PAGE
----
shoogly (adj)  unsteady. ‘My job’s on a shoogly peg.’ – ‘I have an uncertain future at work.’

skelp (v or n) slap, as in a skelp on the lug (or the erse) – a slap on the ear (or the behind).

skite (v)  slip ‘Haud ma airm. Affa skitey flairs.’ – ‘Hold my arm. Very slippery floors’. (I overheard this in a shopping mall in Elgin recently!)

stravaig (v)  wander or sometimes go off on a ploy. Oddly enough there’s a moment in the movie Mary Poppins, (the Julie Andrews one) when the children are told to ‘stop stravaiging about’. While we would pronounce stra-vaig-in, there the nanny says stra-vidging.

swack (adj)  supple, fit. Not to be confused with…

swick (n & v) to cheat, swindle.

sweirt (adj)  unwilling, reluctant. ‘Swiert tae pert wi siller.’ Unwilling to part with silver, ie money.

swither (v)  to be uncertain or hesitant, especially between two options. I was swithering about this word list – make it long or short? I’ve gone for quite short, but, wait, there’s more below. Dachle a while…..

yirdit (adj) covered in earth, mucky or just bogged down. It’s also what I’ve called my Scottish gardening website.

In the Cairngorms
In the heart of the Cairngorms. Pinkish granite hereabouts but these are really the ‘blue/grey stones’ in Gaelic

Scottish words: Gaelic Place Names And Landscape Features

The traveller in the Highlands (and in other parts of Scotland) will frequently encounter Gaelic place names, some specific, others turning up as, for example, prefixes or parts of many place names.

Here are some examples of Gaelic words which occur (often as part of road signs) in many parts of Scotland – though mostly in the Highlands, naturally, as the homeland of the Gaelic language – the oldest of Scottish words. 

Full disclosure: I have to let you know that I am a native Scots speaker, not a native Gaelic speaker – my knowledge of the language mainly confined to place-name elements. But here goes anyway…

Dalmally station sign
The first part of the Gaelic below the Dalmally part is translated as ‘haugh’ , which is what the Scots call a river-flat and pronounced hoch to rhyme with loch. The second part is obscure and probably refers to a lesser saint. (If you get such things.) Complicated, isn’t it?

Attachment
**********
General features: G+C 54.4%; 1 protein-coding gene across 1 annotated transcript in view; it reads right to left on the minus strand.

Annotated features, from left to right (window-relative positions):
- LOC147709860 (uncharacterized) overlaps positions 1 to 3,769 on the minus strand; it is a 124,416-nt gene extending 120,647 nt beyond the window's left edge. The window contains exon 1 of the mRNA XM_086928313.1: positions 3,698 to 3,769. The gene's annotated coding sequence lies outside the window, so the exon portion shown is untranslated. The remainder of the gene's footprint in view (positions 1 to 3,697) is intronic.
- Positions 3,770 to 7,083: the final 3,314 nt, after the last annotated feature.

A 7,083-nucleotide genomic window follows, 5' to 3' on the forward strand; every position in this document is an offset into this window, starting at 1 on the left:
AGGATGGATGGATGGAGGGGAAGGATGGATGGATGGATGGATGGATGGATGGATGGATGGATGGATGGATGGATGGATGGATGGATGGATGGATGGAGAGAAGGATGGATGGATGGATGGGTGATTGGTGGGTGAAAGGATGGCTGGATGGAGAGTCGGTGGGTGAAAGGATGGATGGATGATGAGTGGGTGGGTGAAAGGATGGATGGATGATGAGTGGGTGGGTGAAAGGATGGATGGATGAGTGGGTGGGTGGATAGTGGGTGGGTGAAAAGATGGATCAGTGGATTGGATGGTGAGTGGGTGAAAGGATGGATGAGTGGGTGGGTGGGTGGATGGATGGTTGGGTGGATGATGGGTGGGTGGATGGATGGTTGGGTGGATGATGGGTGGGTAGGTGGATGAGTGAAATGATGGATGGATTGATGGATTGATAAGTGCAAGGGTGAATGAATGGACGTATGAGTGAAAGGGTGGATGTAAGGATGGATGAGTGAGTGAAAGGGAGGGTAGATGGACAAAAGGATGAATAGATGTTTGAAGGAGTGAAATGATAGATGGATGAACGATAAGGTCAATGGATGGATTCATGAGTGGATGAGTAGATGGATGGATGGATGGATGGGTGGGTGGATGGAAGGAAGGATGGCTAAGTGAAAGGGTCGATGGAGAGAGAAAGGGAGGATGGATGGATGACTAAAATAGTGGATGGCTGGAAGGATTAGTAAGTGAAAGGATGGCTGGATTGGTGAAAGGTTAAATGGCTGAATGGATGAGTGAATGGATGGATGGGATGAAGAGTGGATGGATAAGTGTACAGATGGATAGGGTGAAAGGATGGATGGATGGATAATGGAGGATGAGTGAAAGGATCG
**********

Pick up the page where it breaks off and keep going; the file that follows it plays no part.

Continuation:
Gaelic  place name elements, with English translation

aber, (and) inver both mean river mouth or confluence, the ‘inver’ prefix being the commoner. Inverness – the mouth of the Rive Ness, is the best-known.

achadh field. Common Gaelic prefix – Achnasheen – the fairy field or Achnashellach – the field of the willows.

ard, aird high point – Ardnamurchan – the point of storms.

allt burn (in Scots), stream or river (in English)

beag small, so Ardbeg is the small high point

bealach pass – most famously in Wester Ross’s Bealach na Ba – the pass of the cattle.

caol, caolasa (sea) straight or inlet, usually ‘Anglicised’ to Kyle and common on western seaboard maps.

coille wood

drochaid bridge

drum, druim ridge – so Drumnadrochit on Loch Ness is a ridge by a bridge. (Isn’t it?)

garbh rough. Garve is also a small community west of Inverness.

gorm blue or bluey-grey (cf Cairngorms ‘blue stones’)

kin, ken (ceann)  head – so many Kin suffixes, such as Kinlochleven – head of Loch Leven, Kinlochard – etc. Also Kinnaird, my son’s name. I translate this loosely as ‘head of a high place’ or ‘chief executive’ but so far, no luck.

Ben Loyal from the Kyle of Tongue. Jacobite gold hidden there?
Ben Loyal from the Kyle of Tongue. This mountain was a hiding place of a cache of French gold intended for the Jacobites. Is it still there? Anyway, Ben Loyal is said to mean Beinn Laghail – law or lawful mountain. Possibly.

meall  round hill. As a place name prefix often anglicised to ‘Mel-‘

ros, ross promontory or moorland

tigh house. Tighnabruach – the house by the bank.

uig bay. Also specific place name on Skye.

uisge water. I like ‘each-uisge’ – water horse – spooky Gaelic name for Loch Ness Monster or kelpie. Ho-hum. It’s likely that river names: Esk, Usk, Ugie etc are related to this.

Looking into the Ettrick valley, Scottish Borders.
Looking into the Ettrick valley, Scottish Borders. As well as being off the beaten track and feeling like the back of beyond, this is also the land of caulds and cleughs, hopes, and heuchs.

More Scottish Place Name Elements

In case you think this is all north of Scotland stuff, if you take a look at any Ordnance Survey map of the South of Scotland you’l find lots more place names and landscape features – typically Scottish words.